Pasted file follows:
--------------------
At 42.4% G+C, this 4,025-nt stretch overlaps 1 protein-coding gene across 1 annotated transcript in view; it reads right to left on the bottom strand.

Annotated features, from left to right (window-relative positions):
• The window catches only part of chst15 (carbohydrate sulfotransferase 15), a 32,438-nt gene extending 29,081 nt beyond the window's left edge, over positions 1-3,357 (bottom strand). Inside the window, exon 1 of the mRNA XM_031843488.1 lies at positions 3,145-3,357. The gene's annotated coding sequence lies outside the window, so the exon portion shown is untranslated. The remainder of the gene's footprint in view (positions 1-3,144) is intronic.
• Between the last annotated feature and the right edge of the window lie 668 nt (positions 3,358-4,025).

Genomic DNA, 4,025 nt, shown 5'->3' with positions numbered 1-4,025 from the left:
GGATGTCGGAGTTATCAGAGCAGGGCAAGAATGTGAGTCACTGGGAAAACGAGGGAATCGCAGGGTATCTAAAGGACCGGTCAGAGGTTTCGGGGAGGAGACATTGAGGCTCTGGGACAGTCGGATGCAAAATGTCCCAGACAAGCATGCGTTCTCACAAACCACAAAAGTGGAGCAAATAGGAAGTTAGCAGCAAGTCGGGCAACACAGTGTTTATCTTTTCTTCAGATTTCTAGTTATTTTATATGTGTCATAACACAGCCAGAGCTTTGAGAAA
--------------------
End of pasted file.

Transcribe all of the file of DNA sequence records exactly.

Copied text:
At 42.4% G+C, this 4,025-nt stretch overlaps 1 protein-coding gene across 1 annotated transcript in view; it reads right to left on the bottom strand.

Annotated features, from left to right (window-relative positions):
• The window catches only part of chst15 (carbohydrate sulfotransferase 15), a 32,438-nt gene extending 29,081 nt beyond the window's left edge, over positions 1-3,357 (bottom strand). Inside the window, exon 1 of the mRNA XM_031843488.1 lies at positions 3,145-3,357. The gene's annotated coding sequence lies outside the window, so the exon portion shown is untranslated. The remainder of the gene's footprint in view (positions 1-3,144) is intronic.
• Between the last annotated feature and the right edge of the window lie 668 nt (positions 3,358-4,025).

Genomic DNA, 4,025 nt, shown 5'->3' with positions numbered 1-4,025 from the left:
GGATGTCGGAGTTATCAGAGCAGGGCAAGAATGTGAGTCACTGGGAAAACGAGGGAATCGCAGGGTATCTAAAGGACCGGTCAGAGGTTTCGGGGAGGAGACATTGAGGCTCTGGGACAGTCGGATGCAAAATGTCCCAGACAAGCATGCGTTCTCACAAACCACAAAAGTGGAGCAAATAGGAAGTTAGCAGCAAGTCGGGCAACACAGTGTTTATCTTTTCTTCAGATTTCTAGTTATTTTATATGTGTCATAACACAGCCAGAGCTTTGAGAAA